Someone has to die in order that the rest of us should value life more. It’s contrast.
— Virginia Woolf
The adaptation of Michael Cunningham’s book, The Hours garnered nine Oscar nominations in 2002 and it was won for Nicole Kidman as Best Actress for playing Virginia Woolf I haven’t seen this movie in years. I turned to it when it was on cable and watched it. I didn’t much care for it, because it was so dreary and depressing that I wanted to kill myself after watching it. I shouldn’t have been as harsh as I been, but it is not an enjoyable film to sit through.
Three seemingly separate stories from three different twenty-four hour periods that are woven together in this movie. It tells the day in 1923 of English writer, Virginia Woolf (Kidman) who is inspired to write the manuscript for her début novel, Mrs. Dalloway. It tells the story about a woman named Clarissa who is hosting a party, but she feels constrained by society’s rules that she is unhappy.
Virginia is subjected to live in countryside because of her history of mental illness and her attempts to kill herself. This worries Virginia’s husband, Leonard (Stephen Dillane) to no end that he has to change his life for her. When a visit from her sister, Vanessa (Miranda Richardson) shows her what she should do to her heroine in the end of her novel.
A depressed pregnant housewife in 1951 Los Angles reads Mrs. Dalloway, Sarah Brown (Julianne Moore) as her only mission is bake a cake for her husband, Dan (John C. Reilly) for his birthday. She feels that she living someone else’s life and not her own. She tries to hide it from her son, Richie (Jack Rovello) who wants to help his mommy out with the cake. The only break in her mundane day was when her neighbor, Kitty (Toni Collette) comes by the hospital to her some upsetting news. Sarah’s only escape is the book as a key to a better life.
Lastly, in 2001 is a modern of “Mrs. Dalloway”, Clarissa Vaughn (Meryl Streep) who is helping plan the party of her longtime friend who is stricken with full-blown AIDS, Richard (Ed Harris) who is receiving the Carruther’s prize for his poetry. Clarissa is running around trying to make Richard comfortable when he is slowing losing his mind as his body deteriorates. Clarissa’s girlfriend, Sally (Alison Janney) tried to lend a hand for the preparation, but Clarissa wants to do everything herself. Trying to please Richard could drive a wedge between Sally, Clarissa’s daughter, Julia (Claire Danes) or Richard’s ex-boyfriend, Louis (Jeff Daniels).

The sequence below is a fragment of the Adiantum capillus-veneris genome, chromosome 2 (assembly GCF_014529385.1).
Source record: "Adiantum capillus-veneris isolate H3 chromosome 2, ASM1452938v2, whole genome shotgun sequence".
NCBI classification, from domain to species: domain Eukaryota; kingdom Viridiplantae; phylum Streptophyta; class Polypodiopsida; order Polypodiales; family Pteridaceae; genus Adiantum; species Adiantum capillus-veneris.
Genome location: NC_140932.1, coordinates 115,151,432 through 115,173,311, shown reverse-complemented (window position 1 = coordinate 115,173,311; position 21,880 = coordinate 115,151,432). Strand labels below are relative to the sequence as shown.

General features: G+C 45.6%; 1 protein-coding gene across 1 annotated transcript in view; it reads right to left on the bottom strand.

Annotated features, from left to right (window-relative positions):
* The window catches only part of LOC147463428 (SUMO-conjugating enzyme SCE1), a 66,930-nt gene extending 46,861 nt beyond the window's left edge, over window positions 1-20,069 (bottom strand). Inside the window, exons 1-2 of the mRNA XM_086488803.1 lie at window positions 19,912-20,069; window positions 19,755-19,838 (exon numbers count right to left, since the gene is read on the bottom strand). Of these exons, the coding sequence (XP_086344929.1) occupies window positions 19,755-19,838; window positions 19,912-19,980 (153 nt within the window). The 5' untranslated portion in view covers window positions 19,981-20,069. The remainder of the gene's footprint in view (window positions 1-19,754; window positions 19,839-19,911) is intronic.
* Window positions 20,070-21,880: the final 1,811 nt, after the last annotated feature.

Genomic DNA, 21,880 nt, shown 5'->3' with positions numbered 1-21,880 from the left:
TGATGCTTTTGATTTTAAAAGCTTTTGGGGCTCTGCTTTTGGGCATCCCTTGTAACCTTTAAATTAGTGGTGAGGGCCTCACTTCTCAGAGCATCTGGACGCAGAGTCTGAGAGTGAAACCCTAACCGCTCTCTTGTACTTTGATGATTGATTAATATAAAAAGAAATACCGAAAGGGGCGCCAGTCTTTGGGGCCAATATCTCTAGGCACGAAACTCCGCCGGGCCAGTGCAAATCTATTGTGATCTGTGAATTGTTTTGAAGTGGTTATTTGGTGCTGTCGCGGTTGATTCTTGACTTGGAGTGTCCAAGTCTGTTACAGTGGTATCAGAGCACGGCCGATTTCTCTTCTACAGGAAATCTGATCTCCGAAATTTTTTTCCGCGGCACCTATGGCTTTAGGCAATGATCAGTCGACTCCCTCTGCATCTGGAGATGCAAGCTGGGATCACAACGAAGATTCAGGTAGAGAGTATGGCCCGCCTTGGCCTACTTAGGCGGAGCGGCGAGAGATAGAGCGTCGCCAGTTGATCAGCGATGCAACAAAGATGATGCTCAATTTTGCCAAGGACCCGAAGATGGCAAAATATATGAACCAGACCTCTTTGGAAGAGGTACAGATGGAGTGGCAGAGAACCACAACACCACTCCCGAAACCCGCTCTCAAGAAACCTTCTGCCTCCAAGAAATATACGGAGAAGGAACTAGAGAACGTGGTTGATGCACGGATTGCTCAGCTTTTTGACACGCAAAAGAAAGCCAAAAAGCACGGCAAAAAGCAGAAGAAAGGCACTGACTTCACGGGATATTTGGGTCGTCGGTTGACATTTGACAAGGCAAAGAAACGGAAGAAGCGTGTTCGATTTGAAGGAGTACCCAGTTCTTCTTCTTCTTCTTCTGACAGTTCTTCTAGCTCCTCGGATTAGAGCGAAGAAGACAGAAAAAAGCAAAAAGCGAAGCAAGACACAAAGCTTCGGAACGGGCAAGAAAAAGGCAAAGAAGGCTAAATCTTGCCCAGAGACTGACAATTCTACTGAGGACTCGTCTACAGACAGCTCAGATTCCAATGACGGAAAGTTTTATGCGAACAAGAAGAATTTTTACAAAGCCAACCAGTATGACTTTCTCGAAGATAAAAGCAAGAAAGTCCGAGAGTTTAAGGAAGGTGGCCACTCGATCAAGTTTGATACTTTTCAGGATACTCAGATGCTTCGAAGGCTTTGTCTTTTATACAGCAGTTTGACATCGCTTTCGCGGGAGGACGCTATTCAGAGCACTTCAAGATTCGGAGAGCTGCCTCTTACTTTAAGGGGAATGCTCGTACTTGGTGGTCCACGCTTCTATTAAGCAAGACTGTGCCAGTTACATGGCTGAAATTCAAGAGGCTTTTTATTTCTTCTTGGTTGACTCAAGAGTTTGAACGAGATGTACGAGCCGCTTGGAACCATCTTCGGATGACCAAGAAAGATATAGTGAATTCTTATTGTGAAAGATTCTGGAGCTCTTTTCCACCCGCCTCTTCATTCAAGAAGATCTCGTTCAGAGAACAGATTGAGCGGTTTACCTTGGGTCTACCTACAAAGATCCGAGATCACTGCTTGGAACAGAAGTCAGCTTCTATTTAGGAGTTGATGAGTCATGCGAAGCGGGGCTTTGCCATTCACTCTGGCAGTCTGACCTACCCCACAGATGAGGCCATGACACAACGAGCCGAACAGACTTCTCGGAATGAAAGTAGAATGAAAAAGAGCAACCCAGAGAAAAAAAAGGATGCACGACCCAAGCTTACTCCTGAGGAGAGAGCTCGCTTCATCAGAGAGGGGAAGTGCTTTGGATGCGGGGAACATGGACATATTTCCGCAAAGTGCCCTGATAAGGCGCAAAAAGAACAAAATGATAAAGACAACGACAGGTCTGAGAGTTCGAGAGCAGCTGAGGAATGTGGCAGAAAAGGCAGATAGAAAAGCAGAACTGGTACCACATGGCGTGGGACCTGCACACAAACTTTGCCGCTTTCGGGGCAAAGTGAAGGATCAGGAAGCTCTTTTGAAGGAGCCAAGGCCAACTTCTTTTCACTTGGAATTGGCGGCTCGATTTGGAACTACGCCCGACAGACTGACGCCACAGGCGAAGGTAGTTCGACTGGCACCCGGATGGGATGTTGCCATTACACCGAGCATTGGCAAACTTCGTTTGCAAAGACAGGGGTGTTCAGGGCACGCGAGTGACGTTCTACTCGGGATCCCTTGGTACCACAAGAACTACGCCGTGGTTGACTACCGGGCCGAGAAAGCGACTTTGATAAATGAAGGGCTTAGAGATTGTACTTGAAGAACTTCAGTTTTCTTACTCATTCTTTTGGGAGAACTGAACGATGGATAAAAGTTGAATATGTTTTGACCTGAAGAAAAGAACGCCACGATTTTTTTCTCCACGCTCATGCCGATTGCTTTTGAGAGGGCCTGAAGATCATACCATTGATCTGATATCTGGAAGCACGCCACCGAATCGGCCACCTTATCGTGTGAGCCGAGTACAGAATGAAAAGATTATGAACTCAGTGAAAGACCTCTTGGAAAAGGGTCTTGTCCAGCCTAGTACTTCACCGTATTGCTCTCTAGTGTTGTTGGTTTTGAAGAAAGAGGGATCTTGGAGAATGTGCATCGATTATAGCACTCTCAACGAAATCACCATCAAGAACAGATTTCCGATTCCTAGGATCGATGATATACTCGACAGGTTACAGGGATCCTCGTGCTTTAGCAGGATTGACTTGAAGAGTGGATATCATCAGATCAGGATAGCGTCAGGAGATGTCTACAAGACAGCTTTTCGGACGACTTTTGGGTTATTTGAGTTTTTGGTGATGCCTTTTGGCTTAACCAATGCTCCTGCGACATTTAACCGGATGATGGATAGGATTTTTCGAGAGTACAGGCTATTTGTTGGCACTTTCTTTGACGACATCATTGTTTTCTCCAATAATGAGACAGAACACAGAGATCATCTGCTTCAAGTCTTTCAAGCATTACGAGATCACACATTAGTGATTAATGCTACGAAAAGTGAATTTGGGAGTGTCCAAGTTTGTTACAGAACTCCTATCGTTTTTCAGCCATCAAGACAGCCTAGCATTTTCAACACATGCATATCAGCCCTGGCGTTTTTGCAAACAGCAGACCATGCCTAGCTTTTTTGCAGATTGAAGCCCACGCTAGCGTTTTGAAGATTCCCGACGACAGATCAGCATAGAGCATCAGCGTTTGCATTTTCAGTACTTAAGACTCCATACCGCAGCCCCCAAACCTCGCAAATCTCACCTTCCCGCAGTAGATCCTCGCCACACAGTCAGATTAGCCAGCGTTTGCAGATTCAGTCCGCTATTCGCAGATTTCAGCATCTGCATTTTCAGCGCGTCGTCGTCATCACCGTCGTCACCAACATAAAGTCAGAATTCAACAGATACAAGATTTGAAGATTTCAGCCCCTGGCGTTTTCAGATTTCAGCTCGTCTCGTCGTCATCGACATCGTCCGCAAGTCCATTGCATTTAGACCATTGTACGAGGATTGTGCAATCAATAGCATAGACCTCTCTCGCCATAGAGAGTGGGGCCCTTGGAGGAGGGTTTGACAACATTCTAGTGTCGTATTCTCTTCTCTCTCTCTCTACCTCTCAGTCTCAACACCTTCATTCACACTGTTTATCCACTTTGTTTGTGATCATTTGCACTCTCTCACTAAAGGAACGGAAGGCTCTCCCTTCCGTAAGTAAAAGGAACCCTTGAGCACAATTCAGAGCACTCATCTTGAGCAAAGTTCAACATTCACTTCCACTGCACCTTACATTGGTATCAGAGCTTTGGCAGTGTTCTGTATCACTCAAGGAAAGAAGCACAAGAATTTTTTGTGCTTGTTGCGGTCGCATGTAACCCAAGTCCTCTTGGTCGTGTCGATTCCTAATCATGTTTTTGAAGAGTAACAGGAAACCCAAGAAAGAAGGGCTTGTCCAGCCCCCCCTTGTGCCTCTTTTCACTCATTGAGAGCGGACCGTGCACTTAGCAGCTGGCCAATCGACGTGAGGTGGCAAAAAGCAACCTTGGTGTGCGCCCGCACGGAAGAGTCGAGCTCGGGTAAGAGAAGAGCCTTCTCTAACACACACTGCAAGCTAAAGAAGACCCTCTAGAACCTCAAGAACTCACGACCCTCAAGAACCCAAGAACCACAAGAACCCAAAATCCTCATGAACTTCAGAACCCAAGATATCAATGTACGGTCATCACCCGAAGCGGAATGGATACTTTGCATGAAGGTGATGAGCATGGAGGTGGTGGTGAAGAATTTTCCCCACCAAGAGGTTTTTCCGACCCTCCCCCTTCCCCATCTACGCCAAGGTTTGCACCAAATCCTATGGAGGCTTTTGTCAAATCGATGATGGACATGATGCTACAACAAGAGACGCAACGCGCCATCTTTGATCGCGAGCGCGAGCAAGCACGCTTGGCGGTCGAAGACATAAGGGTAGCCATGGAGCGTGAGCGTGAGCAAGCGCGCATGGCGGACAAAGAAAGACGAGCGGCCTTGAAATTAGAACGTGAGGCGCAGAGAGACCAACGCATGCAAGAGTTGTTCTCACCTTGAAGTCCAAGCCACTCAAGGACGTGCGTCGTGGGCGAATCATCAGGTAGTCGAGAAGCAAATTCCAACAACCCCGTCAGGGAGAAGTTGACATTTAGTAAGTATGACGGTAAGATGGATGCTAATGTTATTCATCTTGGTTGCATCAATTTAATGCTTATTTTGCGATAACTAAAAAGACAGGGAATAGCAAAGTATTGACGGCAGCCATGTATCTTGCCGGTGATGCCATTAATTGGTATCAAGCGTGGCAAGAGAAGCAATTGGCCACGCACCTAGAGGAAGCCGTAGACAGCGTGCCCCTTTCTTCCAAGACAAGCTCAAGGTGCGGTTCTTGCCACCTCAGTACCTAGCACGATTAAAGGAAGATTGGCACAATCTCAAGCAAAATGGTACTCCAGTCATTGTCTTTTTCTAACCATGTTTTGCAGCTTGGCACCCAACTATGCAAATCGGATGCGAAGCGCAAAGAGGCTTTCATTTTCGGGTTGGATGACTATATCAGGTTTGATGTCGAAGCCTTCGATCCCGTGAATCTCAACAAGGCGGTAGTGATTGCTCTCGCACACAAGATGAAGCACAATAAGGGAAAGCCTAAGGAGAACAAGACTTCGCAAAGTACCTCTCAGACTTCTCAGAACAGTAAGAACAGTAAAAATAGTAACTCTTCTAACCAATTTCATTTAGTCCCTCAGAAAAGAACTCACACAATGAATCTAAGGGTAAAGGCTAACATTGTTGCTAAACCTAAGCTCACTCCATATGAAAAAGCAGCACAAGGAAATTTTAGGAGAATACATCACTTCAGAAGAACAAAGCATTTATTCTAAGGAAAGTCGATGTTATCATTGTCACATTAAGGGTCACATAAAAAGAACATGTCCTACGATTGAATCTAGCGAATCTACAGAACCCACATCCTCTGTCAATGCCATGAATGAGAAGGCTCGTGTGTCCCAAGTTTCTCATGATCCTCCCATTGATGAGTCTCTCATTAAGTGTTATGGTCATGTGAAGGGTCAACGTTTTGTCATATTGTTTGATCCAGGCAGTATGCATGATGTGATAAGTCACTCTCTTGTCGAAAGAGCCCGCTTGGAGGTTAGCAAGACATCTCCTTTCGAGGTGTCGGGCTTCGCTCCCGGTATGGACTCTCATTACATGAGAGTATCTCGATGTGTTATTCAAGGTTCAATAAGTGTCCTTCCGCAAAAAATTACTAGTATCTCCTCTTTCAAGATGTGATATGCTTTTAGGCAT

As I said before, this movie is dark and dreary about living an authentic life when you are given the role that you have to play. I understand that the movie tried to have that “ah-ha moment”, but I feel like it wasn’t earned in that respect. Almost everybody dwells on death, depression, mental illness, heartbreak, regret that when they have a change of heart seems cheap.
Seeing this movie again, I understand that it was Oscar baity when the serious drama, having a real person in the movie, setting it in different time periods. The characters were not that interesting to me. They seemed flat. The dialogue that they were saying was beautiful, but it felt out of place for me.
I cannot understand why Nicole Kidman won the Oscar for this. I cannot be because of the fake nose, matronly clothes and floppy hats. I cannot be just that scene in the train station alone. It has to be all encompassing. I think Julianne got shafted because they seemed like similar roles. They are polar opposites. Cathy wanted to be a part of the American dream, while Sarah wants to escape it. Meryl was doing her thing. She was solid in the movie. I didn’t like Clarissa.
Judgment: The movie is like looking at a beautiful. Think about it.
Wes Anderson’s foray into animation culminated with the Fantastic Mr. Fox, based on the classic book by Roald Dahl. I was hesitant watching this movie from the trailer for it. I was iffy on the animation. This movie came out around Thanksgiving. By Christmas, it was out of theaters. I found the movie at the cheap theater right near me.
Mr. Fox (George Clooney) is a seasoned thief when it comes to swiping squabs, but in one particular caper, his wife (Meryl Streep) accompanies him to steal chickens for dinner. They are snared in a fox trap and Mrs. Fox announces that she’s pregnant. She wants him to promise if they make it out alive that he would have another profession.
Two years later, he does get out of the profession. He settles down, has a safe job as a columnist He tries to provide a normal life for his oddball son, Ash (Jason Schwartzman). Mr. Fox feels poor that he is living in a hole. He wants to live above ground in the fresh air. Fox’s real estate attorney, Badger (Bill Murray) advices Mr. Fox not to move the family to the new tree, because they cannot afford the tree on his salary.
Ignoring Badger’s advice Mr. Fox moves the family to the glorious tree that overlooks a trio of compounds out in the distance. A family cousin, Kristofferson (Eric Anderson) visits the family after his father has fallen ill with double pneumonia. The lanky fox that does yoga and has a certain lilt to his voice threaten Ash.
When Kristofferson settles in, Mr. Fox is getting that itch to pull off one last job. He enlists the help of his possum super, Kiley (Wally Wolodarsky) to be his associate as they try to implement “Mr. Fox’s Master Plan”.